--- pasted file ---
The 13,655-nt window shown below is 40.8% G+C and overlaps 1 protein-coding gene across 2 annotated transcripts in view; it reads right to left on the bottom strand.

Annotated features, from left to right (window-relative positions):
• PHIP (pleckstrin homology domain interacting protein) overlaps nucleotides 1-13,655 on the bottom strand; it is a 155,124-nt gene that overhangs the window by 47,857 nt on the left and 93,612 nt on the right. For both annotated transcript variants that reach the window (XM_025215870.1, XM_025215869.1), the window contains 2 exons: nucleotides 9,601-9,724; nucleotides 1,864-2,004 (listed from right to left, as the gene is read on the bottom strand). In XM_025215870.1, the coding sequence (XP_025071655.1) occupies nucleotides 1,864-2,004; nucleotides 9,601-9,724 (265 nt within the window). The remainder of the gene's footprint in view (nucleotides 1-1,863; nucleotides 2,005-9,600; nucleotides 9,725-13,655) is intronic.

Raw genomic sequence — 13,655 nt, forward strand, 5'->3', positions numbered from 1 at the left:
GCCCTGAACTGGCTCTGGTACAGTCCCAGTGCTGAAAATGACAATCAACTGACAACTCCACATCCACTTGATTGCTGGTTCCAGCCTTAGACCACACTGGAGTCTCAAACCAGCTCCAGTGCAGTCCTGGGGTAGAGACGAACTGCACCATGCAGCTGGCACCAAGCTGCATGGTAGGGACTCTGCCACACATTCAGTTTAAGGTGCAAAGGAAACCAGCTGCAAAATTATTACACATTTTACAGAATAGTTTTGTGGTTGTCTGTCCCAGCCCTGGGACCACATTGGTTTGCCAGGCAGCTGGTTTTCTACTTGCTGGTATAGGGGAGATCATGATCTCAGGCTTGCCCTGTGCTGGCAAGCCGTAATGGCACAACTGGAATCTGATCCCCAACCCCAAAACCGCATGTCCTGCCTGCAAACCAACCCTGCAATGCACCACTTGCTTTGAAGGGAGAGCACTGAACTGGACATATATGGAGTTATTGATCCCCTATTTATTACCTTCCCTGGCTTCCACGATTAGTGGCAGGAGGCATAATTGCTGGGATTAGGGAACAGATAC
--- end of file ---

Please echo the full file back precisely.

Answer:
The 13,655-nt window shown below is 40.8% G+C and overlaps 1 protein-coding gene across 2 annotated transcripts in view; it reads right to left on the bottom strand.

Annotated features, from left to right (window-relative positions):
• PHIP (pleckstrin homology domain interacting protein) overlaps nucleotides 1-13,655 on the bottom strand; it is a 155,124-nt gene that overhangs the window by 47,857 nt on the left and 93,612 nt on the right. For both annotated transcript variants that reach the window (XM_025215870.1, XM_025215869.1), the window contains 2 exons: nucleotides 9,601-9,724; nucleotides 1,864-2,004 (listed from right to left, as the gene is read on the bottom strand). In XM_025215870.1, the coding sequence (XP_025071655.1) occupies nucleotides 1,864-2,004; nucleotides 9,601-9,724 (265 nt within the window). The remainder of the gene's footprint in view (nucleotides 1-1,863; nucleotides 2,005-9,600; nucleotides 9,725-13,655) is intronic.

Raw genomic sequence — 13,655 nt, forward strand, 5'->3', positions numbered from 1 at the left:
GCCCTGAACTGGCTCTGGTACAGTCCCAGTGCTGAAAATGACAATCAACTGACAACTCCACATCCACTTGATTGCTGGTTCCAGCCTTAGACCACACTGGAGTCTCAAACCAGCTCCAGTGCAGTCCTGGGGTAGAGACGAACTGCACCATGCAGCTGGCACCAAGCTGCATGGTAGGGACTCTGCCACACATTCAGTTTAAGGTGCAAAGGAAACCAGCTGCAAAATTATTACACATTTTACAGAATAGTTTTGTGGTTGTCTGTCCCAGCCCTGGGACCACATTGGTTTGCCAGGCAGCTGGTTTTCTACTTGCTGGTATAGGGGAGATCATGATCTCAGGCTTGCCCTGTGCTGGCAAGCCGTAATGGCACAACTGGAATCTGATCCCCAACCCCAAAACCGCATGTCCTGCCTGCAAACCAACCCTGCAATGCACCACTTGCTTTGAAGGGAGAGCACTGAACTGGACATATATGGAGTTATTGATCCCCTATTTATTACCTTCCCTGGCTTCCACGATTAGTGGCAGGAGGCATAATTGCTGGGATTAGGGAACAGATAC